There’s a point to this rambling story. Read on.

Thoughts on a Tuesday morning:
I left the University at about 5.30 last evening and boarded the No 4 bus to Capilano, produced my bus pass, as in showed it to the diver without removing it from my wallet, and sat down in the front seat.
The bus filled up with students, we left, I departed the bus on 104th and walked to Planet Organic for a few food items to tide me over until the end of the week, including a meal deal for the evening’s dinner. At the checkout however, no wallet!
I declined the lovely offer of the sweet young man at the cashier’s desk who offered to pay for them, left in some concern and rang ETS who after a long discussion, finally persuaded to contact the bus driver. Of course it was a rough guess as to the exact time the bus departed – naturally I didn’t think to check.. but noted that a particular store that closed at 6 was shut when I passed it. However all of that was to no avail as neither of the two drivers they eventually contacted had had a wallet passed in.
My black Fossil wallet of which I was far too fond contained my:
All my ID
All my credit and debit cards
approx $200 cash

Yes, I know, I know. What was I thinking carrying all that ID, so many cards etc. Thoughtless woman.
I reported the loss to TD Bank and prepared to walk home when the zip on my NZ bought (Queen Street) coat broke as I attempted to zip it against the cold (0 degrees) so I begged a kind-looking bus driver to allow me on the bus. He gave me a pass for the train as well and as I walked home across the park still covered with the morning’s snow, feeling hungry and regretting not having the Planet Organic ‘meal deal’ to look forward to, all I could feel was gratitude for a warm apartment waiting for me when so many have neither food nor warmth nor shelter and had some troubled thoughts about my clear privilege as a ‘white-looking’ member of the obviously middle class.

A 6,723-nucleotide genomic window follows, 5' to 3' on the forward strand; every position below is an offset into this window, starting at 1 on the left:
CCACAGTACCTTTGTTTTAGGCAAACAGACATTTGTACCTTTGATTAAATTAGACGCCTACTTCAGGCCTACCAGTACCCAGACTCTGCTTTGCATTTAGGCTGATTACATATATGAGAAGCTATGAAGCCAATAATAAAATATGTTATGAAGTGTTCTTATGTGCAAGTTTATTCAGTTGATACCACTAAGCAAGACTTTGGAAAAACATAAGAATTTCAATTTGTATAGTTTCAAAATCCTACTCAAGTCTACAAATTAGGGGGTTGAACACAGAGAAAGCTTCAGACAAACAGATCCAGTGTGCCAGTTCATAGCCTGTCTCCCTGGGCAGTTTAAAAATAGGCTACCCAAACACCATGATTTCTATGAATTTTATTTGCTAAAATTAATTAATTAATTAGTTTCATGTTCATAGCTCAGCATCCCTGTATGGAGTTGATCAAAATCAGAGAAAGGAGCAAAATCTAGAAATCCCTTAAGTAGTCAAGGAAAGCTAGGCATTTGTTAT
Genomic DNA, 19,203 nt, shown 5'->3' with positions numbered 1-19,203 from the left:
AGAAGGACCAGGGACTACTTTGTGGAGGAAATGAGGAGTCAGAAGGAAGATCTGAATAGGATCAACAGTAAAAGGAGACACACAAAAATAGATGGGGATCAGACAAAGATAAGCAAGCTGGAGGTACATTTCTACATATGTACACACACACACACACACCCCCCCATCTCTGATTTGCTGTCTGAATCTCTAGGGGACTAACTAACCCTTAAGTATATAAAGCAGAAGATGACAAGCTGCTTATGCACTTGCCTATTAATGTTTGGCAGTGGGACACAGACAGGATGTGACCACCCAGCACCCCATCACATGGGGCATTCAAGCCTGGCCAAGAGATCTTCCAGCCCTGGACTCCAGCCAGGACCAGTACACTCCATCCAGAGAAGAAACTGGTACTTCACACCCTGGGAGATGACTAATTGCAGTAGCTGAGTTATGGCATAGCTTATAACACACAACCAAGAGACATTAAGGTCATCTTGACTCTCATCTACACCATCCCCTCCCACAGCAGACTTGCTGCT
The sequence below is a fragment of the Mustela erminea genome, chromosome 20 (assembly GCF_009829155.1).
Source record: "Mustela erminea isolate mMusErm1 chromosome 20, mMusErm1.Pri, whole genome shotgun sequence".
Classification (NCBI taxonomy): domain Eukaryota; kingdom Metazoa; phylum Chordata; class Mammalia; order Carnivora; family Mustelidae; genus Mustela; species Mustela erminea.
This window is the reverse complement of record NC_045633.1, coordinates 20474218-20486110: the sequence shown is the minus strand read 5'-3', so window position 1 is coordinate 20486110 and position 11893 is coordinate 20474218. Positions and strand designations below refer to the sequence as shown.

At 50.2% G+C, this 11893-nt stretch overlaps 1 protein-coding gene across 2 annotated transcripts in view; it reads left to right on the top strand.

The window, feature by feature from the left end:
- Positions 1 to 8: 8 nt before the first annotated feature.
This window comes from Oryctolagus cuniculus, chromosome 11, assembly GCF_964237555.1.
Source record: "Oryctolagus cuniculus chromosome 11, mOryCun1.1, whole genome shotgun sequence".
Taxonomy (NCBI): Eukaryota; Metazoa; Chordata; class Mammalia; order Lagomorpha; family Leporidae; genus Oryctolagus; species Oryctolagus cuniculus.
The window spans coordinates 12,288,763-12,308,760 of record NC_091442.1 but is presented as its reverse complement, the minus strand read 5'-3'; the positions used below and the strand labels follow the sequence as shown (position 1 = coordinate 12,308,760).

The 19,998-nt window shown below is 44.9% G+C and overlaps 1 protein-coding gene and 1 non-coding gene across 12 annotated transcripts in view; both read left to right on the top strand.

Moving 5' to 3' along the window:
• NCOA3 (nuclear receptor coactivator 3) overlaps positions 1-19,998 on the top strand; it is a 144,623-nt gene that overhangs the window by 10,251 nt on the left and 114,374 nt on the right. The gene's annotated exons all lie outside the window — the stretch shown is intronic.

This morning I read in the day’s Facebook offerings of an Elder, Gary Moostoos, peacefully eating his meal in Edmonton City Centre when he was approached by security who mistook him for someone they had allegedly banned the week before and ordered him to leave. When he protested, explaining that he is an Elder who works with the homeless downtown, recruitments arrived and he was escorted out from the building and banned from all aspects of the Downtown City Centre, including parkades, for six months. The entire winter.
Onlookers told him that they had been “banning native people all day”.
I have come to love this city over the ten years that I have lived here as an immigrant from Aotearoa New Zealand, but for the entire ten years I’ve been deeply troubled by the racism that permeates so much of its policies and the attitudes of its population. This morning I am ashamed of it – again. And of all of us who allow such incidents to continue.
I’m calling Oxford Properties in Edmonton who issued the ban, their CEO in Toronto, and I’ve copied this to the Edmonton Journal.

About Makere

A Maori/Scots New Zealander transplanted to Canada. Grandmother, academic, indigenous scholar, sometime singer, sometime activist, who cares passionately about our world.
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2 Responses to There’s a point to this rambling story. Read on.

  1. Makere says:

    Despair, David, is what I was /am feeling. Despair at the unrelenting, ongoing, deeply embedded, overt racism and structural inequalities disguised in all kinds of excuses…day after day after day, and the mostly unthinking, unacknowledged privilege of the rest of us. I’m utterly grateful for all those who work without ceasing and usually without thanks, at making a difference. And they do. But it isn’t enough, David. It truly takes every single one of us. Every day.
    I’m so often uplifted by your posts. They inevitably bring insights, joy, humour and light that brighten my morning and cause me to pause. Thank you David. Truly, thank you.

    Like

  2. Wow. You took me on a journey of anxiety to despair…

    Like

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